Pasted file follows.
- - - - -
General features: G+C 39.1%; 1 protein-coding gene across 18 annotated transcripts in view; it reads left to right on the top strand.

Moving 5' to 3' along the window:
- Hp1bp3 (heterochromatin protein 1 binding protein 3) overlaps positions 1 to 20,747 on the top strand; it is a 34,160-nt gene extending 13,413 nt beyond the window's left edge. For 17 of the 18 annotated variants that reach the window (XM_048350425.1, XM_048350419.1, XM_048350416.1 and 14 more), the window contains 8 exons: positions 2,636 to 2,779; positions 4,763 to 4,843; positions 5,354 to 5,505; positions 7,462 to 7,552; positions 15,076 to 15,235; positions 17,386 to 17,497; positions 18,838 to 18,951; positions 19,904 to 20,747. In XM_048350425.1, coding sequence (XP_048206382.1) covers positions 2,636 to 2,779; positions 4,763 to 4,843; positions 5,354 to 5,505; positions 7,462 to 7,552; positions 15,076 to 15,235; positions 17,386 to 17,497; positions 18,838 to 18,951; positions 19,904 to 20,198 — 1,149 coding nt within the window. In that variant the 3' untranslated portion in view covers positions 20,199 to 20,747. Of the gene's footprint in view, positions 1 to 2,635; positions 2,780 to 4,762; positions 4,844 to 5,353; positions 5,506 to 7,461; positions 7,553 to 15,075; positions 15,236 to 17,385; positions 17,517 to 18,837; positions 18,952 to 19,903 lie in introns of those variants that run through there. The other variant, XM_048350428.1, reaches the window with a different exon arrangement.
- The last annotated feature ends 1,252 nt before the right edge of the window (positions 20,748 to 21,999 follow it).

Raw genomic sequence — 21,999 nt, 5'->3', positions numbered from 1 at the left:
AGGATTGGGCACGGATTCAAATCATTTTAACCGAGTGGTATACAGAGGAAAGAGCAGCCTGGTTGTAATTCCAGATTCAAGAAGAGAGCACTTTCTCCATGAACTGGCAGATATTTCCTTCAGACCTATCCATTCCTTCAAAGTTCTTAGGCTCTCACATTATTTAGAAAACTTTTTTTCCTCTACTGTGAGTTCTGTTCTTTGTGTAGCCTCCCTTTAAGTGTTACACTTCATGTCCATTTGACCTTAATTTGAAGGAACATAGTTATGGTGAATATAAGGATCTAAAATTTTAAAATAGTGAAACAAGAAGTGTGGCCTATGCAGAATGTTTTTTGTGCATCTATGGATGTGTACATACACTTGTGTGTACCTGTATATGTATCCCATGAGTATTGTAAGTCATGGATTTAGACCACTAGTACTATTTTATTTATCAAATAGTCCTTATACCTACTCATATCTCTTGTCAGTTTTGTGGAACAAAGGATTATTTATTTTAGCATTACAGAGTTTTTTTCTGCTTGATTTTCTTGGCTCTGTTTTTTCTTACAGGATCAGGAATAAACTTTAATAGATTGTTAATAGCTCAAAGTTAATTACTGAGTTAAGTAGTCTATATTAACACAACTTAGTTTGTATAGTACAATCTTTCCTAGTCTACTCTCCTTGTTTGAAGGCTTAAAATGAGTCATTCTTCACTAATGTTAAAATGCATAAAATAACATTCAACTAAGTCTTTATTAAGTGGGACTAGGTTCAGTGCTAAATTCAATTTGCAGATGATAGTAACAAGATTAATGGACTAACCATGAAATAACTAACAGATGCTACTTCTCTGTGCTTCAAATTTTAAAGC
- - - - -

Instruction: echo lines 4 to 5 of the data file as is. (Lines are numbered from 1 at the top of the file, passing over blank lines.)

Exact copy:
- The last annotated feature ends 1,252 nt before the right edge of the window (positions 20,748 to 21,999 follow it).

Raw genomic sequence — 21,999 nt, 5'->3', positions numbered from 1 at the left: